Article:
How Intel’s Mobileye Acquisition Fits Perfectly with the Chipmaker’s IoT/5G Agenda

Intel Mobileye

Mobileye is a familiar name in autonomous vehicle technology, or self-driving tech. The company is at the heart of Tesla Motors’ Autopilot that gives semi-autonomous capability to Tesla Model S and Model X variants.

But that relationship failed, and the two companies parted ways last year after a fatal crash allegedly caused by a situation that Autopilot was not ready for. For Tesla, it meant developing an in-house solution for the camera systems, while retaining EyeQ3, the processor chip developed by Mobileye that does the heavy-lifting on the complex calculations needed for effective self-driving capability.

For Mobileye, it meant the loss of a major partnership, but the company’s links with the auto industry remained strong. They were already providing their autonomous vehicle technology to several auto majors, including BMW, Audi, General Motors and Ford.

One particularly interesting partnership was the one with Intel and BMW, which was announced around the middle of 2016 and involved a bid to have self-driving cars in production by 2021.

That relationship has now taken a twist as Intel agrees to acquire Mobileye for a whopping $15.3 billion. Mobileye has a market value of $10.5 billion and revenues of $358 million as of fiscal 2016. Analyst forecasts show that it will hit $500 million this year, a 40% increase.

While that kind of growth is certainly attractive for an investor in forward technologies, that’s not likely to be Intel’s real motivation to put more than $15 billion behind the deal.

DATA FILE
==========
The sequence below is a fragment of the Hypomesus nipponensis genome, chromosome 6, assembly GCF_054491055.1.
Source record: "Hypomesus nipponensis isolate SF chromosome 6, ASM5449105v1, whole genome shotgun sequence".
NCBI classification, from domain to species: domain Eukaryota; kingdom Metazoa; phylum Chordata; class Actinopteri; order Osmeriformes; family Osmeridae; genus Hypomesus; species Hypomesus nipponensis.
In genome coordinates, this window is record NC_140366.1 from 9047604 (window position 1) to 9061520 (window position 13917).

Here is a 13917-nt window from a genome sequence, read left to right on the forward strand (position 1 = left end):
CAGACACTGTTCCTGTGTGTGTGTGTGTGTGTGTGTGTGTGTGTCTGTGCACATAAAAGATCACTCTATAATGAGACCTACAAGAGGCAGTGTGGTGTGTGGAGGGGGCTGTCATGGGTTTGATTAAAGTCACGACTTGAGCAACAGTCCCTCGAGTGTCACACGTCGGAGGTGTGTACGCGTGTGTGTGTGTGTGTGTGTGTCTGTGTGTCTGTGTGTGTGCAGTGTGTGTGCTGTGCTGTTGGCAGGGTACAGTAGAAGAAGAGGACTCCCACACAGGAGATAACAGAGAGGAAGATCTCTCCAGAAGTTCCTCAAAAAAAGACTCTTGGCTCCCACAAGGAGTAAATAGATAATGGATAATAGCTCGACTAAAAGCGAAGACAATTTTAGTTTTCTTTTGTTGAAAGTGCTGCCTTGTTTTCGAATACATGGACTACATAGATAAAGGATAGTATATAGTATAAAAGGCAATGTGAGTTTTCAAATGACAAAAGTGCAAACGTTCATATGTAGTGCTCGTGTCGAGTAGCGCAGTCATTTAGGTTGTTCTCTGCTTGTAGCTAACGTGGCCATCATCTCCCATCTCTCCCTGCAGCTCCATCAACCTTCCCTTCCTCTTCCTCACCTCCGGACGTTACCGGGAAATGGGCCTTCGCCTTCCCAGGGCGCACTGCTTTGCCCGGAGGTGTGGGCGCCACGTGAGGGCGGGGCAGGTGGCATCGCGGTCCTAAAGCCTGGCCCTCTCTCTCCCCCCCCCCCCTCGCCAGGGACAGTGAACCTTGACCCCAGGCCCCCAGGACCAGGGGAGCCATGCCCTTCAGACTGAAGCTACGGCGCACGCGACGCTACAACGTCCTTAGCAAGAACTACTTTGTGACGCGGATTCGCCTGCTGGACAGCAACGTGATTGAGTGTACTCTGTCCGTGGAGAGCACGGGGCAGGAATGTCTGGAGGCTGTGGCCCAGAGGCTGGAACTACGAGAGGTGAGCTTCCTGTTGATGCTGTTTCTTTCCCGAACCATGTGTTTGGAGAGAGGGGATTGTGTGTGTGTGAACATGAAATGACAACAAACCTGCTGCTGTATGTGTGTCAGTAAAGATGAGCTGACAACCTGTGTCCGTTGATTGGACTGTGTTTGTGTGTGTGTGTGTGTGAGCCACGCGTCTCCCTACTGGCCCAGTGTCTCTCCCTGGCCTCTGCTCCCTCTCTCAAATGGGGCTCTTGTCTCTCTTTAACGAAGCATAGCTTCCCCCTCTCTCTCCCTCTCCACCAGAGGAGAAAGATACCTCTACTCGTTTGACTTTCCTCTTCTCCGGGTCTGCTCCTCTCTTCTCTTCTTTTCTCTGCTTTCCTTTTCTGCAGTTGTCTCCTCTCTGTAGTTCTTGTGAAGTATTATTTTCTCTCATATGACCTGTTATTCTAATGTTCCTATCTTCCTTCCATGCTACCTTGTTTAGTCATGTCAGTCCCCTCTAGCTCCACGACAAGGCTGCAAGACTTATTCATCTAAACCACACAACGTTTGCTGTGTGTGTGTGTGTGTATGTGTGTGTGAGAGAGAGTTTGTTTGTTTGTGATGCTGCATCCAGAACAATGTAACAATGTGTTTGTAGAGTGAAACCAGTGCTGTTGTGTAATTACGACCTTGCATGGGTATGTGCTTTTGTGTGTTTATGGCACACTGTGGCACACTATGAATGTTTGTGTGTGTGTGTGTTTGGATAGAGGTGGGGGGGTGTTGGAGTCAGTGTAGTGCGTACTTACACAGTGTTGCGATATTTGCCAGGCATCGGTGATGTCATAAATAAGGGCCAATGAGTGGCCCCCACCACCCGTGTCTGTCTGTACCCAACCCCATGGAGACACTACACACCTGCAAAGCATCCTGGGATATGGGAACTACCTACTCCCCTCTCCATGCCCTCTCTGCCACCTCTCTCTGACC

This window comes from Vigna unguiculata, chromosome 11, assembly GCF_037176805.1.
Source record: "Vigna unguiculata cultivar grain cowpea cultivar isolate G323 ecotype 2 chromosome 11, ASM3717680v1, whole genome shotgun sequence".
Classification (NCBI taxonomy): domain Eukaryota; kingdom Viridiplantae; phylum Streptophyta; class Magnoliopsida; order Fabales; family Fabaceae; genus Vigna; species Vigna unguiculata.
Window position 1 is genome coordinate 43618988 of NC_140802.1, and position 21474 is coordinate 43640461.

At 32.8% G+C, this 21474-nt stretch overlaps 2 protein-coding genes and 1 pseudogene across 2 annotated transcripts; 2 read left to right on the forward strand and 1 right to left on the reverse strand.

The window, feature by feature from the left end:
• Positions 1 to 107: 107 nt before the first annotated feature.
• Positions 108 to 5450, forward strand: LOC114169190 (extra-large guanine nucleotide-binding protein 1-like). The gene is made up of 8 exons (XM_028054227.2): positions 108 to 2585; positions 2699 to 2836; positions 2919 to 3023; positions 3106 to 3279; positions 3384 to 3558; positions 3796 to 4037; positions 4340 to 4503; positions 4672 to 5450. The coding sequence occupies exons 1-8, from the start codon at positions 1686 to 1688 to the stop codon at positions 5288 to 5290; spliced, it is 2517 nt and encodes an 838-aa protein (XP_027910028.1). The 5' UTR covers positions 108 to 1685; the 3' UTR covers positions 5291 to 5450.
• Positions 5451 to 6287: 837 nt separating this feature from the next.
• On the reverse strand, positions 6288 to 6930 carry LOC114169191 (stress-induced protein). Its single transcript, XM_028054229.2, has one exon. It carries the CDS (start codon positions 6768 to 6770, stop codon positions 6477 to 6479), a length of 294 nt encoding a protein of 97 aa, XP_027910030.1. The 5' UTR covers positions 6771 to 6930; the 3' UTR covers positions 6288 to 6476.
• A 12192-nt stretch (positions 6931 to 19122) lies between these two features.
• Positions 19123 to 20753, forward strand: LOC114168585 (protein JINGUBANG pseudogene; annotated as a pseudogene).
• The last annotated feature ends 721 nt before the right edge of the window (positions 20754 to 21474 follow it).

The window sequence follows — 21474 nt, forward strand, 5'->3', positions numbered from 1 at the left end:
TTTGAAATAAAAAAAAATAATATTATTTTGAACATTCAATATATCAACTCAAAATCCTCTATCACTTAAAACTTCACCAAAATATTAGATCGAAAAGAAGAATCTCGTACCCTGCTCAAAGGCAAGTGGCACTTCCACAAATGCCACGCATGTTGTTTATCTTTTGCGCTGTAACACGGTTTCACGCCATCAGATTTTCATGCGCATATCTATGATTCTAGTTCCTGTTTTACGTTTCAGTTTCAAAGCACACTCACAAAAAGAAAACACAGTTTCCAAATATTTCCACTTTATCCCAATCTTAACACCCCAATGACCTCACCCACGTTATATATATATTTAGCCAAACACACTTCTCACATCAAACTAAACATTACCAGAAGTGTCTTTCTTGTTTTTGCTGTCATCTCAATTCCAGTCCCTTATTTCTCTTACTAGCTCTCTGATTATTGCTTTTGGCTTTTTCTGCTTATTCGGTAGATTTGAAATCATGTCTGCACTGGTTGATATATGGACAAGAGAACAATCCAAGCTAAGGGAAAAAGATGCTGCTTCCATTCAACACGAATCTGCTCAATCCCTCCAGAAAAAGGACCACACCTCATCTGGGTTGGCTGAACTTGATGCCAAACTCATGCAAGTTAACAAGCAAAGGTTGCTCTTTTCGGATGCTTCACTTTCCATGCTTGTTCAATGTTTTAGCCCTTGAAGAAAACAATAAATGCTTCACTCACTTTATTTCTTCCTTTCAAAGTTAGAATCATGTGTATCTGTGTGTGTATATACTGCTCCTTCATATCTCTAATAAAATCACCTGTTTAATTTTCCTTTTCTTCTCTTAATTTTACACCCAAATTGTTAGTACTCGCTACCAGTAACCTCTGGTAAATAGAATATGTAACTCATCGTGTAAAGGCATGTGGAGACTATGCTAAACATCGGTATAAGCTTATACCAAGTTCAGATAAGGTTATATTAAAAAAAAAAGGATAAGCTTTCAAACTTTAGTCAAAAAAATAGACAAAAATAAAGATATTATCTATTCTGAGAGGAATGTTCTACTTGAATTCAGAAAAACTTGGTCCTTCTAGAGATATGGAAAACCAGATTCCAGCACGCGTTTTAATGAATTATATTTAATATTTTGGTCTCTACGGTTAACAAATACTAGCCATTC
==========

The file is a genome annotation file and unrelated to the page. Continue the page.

The acquisition gives Intel a massive leg-up in autonomous vehicle technology. From a chipmaker’s perspective, NVIDIA is already well in the space, with $320 million coming from the auto segment as of full fiscal 2016. The Mobileye acquisition will give its rival, Intel, a booster shot in the automotive segment.

Intel is already the largest employer in Israel, with approximately 10,000 employees on its rolls. The Mobileye acquisition might not move that needle by that much, but it is still a significant investment in the region.

The real significance of the deal is in the form of a technology jump for Intel. With the PC market on the decline – CCG (Client Computing Group) revenues were only up 2% from the prior period) – and the company’s DCG (Data Center Group) not growing as fast as the company would like (8% in 2016, over 2015), latching on to forward technologies is one way to address these issues.

Moreover, Qualcomm’s dominance of the mobile processor space will surely have left a bad taste in Intel’s mouth, especially since its unceremonious exit from the game last year. Of course, Intel is still a very strong contender in 5G mobile technology, which is critical to the development of autonomous vehicle technology, and that’s where the acquisition becomes even more significant.

Autonomous vehicles generate huge volumes of data that need to be processed in realtime, and Intel’s 5G strategy addresses that issue. The company acquired Ascending Technologies last year, which makes the drones that Airbus uses to inspect its aircraft, and Intel’s RealSense 3D Technology is also a part of that project.

Looking at the bigger picture, the Mobileye acquisition fits perfectly with Intel’s strategy around the Internet of Things, 5G and autonomous vehicle technology. Not only does Mobileye give them a better negotiating position with large automakers, but it also gives them the ability to offer end-to-end autonomous vehicle technology solutions.

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